469 Miles of Grandeur Without a Single Stop Sign
Over the years, we’ve logged many miles on the Blue Ridge Parkway – from rainy spring afternoons to brisk autumn mornings – though we’ve never come close to driving the full 469 miles of the parkway. But on this trip, we decided to rectify that problem. So, we set aside two full days to wind our way from the end of the Parkway near Cherokee, NC to its nexus in Rockfish Gap, VA. We may have had some hiccups along the way…
Our goal was to divide the trip along the Blue Ridge Parkway’s continuously uninterrupted ribbon of scenic byway into two days – with about a week in-between to visit family living along the I-81 corridor in western Virginia. This meant covering roughly 235 miles each day, which, at the posted speed limit of 45mph, could conceivably be done in 7 hours. Now, I knew it would take longer than this with stops to explore the various attractions on the Parkway, but what we didn’t account for was the superb, though demanding, junior ranger program offered by the Park Service. When we stopped at the southernmost visitor center on the Blue Ridge Parkway, Waterrock Knob, the helpful ranger gave our kids the starter packet with an alluring incentive – if they finished all 10 worksheets which they could collect at the visitor centers along the parkway, they would receive a special metal junior ranger pin. And, with that, the race against the clock was on!
Our stomachs sank as we realized that while we might have enough time in the day to cover the distance we had hoped, we would need to reach the last visitor center of the day before it closed at 5PM. Apart from blasting up the Blue Ridge Parkway and resisting every temptation to stop and actually enjoy the park, we knew this was going to be impossible. So, we set that goal aside for the time being and took at least a moderate amount of time to enjoy key spots along the way.
Especially in North Carolina, there are stunning views around almost every corner of the Blue Ridge. The terrain is rugged and all but one of the 26 tunnels dotting the parkway can be found in the last (or in our case, the first) 140 miles. Just 40 miles into our drive, we crested the high point of the Blue Ridge Parkway and the second highest road east of the Mississippi. The Richland Balsam overlook rises 6,053 feet above sea level and marked the high point for our Down East Road Trip – less than half of our maximum height of 12,183 feet on our 2018 Out West National Parks adventure.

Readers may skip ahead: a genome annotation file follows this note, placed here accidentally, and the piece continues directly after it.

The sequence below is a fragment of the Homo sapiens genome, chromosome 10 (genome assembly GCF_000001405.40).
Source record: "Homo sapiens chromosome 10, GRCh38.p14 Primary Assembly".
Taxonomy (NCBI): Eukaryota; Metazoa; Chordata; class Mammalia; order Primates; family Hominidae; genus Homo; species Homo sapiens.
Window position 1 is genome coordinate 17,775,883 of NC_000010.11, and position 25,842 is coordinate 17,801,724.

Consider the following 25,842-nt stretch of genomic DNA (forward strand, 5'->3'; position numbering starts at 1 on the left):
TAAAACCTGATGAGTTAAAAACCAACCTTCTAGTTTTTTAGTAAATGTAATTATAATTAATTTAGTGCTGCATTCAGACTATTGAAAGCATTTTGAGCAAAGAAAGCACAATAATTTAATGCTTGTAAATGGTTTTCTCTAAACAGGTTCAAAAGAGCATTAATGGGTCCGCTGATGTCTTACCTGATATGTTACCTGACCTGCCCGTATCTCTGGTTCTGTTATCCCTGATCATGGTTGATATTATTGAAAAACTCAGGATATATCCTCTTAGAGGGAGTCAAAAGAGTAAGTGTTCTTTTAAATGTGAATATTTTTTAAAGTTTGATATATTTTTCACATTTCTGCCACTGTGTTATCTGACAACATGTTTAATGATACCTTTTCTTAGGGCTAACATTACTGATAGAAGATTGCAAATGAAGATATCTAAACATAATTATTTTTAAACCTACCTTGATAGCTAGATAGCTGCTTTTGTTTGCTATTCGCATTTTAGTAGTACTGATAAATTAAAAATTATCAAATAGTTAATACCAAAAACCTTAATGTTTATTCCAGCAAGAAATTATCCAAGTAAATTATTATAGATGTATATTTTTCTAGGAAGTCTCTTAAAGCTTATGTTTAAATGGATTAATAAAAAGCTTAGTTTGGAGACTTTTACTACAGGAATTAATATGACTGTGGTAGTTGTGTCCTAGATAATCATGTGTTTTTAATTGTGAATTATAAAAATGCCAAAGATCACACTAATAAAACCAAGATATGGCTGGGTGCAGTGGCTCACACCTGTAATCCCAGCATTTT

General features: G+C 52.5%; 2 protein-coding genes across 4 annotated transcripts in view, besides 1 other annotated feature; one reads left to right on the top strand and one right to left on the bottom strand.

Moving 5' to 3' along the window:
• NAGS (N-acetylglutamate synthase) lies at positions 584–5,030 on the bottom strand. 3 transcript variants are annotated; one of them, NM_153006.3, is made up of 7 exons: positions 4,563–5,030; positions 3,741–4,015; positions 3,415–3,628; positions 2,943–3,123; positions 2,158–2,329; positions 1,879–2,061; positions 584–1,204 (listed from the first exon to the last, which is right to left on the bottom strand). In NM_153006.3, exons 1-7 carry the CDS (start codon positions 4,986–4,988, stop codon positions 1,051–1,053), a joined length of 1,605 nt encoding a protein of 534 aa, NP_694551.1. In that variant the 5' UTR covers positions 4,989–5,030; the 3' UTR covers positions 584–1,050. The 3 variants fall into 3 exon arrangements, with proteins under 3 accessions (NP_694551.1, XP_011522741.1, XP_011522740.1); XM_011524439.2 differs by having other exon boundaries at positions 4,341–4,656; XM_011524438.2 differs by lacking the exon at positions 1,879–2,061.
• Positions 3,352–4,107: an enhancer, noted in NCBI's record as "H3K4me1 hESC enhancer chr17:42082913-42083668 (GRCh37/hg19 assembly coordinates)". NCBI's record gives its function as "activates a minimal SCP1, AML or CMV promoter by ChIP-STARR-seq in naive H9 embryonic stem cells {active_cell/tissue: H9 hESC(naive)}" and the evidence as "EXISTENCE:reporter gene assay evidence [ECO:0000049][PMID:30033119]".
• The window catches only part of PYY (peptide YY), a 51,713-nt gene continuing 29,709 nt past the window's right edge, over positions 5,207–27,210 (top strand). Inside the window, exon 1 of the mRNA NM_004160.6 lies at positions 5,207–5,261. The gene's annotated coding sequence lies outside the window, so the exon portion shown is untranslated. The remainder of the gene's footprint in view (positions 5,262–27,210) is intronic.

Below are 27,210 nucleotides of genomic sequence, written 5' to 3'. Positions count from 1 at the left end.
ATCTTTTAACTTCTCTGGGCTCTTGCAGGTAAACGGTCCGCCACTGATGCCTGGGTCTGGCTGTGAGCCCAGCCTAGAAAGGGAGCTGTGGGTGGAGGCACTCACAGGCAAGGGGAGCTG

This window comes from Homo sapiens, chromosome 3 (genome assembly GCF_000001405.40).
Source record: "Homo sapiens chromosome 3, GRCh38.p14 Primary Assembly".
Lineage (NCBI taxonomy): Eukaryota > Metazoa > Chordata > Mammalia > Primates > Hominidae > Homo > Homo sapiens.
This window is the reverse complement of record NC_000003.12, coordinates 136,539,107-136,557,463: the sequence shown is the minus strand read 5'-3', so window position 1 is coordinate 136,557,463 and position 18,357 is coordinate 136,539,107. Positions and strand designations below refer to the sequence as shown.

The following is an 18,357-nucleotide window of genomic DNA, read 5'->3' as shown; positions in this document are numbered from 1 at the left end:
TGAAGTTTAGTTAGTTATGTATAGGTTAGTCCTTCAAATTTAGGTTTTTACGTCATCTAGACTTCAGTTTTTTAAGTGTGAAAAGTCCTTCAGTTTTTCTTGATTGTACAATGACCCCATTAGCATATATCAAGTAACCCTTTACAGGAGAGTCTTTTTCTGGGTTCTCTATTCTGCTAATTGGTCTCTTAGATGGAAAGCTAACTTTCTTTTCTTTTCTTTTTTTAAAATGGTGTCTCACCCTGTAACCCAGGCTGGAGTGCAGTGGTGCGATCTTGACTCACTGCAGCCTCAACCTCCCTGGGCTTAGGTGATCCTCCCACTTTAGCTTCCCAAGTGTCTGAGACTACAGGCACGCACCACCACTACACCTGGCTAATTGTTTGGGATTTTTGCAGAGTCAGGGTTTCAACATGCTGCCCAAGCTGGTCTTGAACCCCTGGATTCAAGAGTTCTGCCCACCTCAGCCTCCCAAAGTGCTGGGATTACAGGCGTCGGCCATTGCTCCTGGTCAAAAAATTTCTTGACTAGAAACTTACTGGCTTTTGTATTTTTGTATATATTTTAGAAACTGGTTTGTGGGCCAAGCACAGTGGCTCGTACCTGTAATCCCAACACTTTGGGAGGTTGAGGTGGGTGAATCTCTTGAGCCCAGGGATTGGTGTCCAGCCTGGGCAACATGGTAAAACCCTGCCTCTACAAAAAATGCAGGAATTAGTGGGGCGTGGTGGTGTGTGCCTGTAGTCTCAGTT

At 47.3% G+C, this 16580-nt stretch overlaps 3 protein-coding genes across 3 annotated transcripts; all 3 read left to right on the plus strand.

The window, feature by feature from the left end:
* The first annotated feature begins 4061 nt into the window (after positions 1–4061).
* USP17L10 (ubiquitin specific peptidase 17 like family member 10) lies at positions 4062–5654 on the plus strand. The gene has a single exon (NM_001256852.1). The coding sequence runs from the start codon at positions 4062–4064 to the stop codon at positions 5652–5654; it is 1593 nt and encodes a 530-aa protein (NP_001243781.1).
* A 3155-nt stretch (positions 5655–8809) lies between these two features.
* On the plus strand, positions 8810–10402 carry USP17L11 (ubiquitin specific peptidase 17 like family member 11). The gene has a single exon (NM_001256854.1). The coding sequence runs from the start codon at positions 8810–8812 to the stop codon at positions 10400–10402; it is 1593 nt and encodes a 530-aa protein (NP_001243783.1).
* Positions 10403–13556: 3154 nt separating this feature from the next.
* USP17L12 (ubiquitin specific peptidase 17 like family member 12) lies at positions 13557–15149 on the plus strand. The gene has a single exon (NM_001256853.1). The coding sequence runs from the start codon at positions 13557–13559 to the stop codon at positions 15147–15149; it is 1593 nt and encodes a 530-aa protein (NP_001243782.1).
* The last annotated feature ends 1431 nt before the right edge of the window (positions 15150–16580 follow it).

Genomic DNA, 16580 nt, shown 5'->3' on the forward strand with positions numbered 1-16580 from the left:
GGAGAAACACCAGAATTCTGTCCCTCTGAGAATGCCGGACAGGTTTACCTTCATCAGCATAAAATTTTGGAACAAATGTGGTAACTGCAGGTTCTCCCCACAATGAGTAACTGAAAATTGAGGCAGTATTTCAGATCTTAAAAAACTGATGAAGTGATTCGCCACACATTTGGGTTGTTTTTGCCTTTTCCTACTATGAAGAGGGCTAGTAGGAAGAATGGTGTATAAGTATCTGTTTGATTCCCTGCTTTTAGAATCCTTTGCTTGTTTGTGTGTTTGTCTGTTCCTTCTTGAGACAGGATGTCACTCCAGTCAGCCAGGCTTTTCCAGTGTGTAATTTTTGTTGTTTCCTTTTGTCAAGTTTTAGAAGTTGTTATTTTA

As the 5pm closing time for the Blue Ridge Parkway visitor centers approached, we pulled into Linville Falls at mile marker 316. Knowing that we wouldn’t have time to make it to the next visitor center, we spent some extra time here, hiking to the falls and enjoying the sound of roaring water under the warm summer sun. As I was finishing up photographing the upper falls, I noticed some odd structures in the water that looked quite like the rock stanchions holding up the railings above me. Thankfully, there was a ranger near by, and I asked him what these were. Sure enough, earlier this year, they were part of the wall, but in the midst of three substantial floods that spring, they had been uprooted from their foundations and washed into the basin.
Realizing that we wouldn’t be able to complete the junior ranger program without some more time, we invited the family we were visiting to join us on a short road trip to the Blue Ridge Parkway to visit Moses Cone Manor – a sprawling estate purchased by the Cone family at the turn of the century. The mansion was built in 1901, overlooking Bass Lake and before long the cascading hills that led to the lake would be covered in orchards. The home is often open for tours, its interior frozen in time, giving the onlooker a sense of luxury life before electric lighting, television, or the widespread adoption of the automobile.
After a week of refreshment with family and that little day trip to Moses Cone Manor catch up, we were back on track and headed out to explore the remaining 230 or so miles of the parkway. In the morning, we first visited the late 19th century Brinegar Cabin, followed by the Blue Ridge Music Center, and Mabry Mill. Ever since we stumbled on the old grist mill back in 2007, it’s been a favorite place to visit. This summer, the mill was undergoing some needed restoration, which wasn’t great for photos, but is needed to keep the 150-year-old mill in good working order.
Of course, we were still on a schedule, so we couldn’t linger anywhere too long. But we did make an exception for a doe and her two curious fawns who crossed the road into an overlook just in front of us. Thankfully, our penultimate stop of the day had both the final worksheets we needed to complete the full junior ranger packet, and with mere minutes to spare, we crossed the James River and arrived at the visitor center. The kids were sworn in, received their pins, and we set out back across the James River on the suspended walking path to explore the ruins of the James River and Kanawha Canal, part of which dates back to 1785, just two years after the end of the Revolutionary War.
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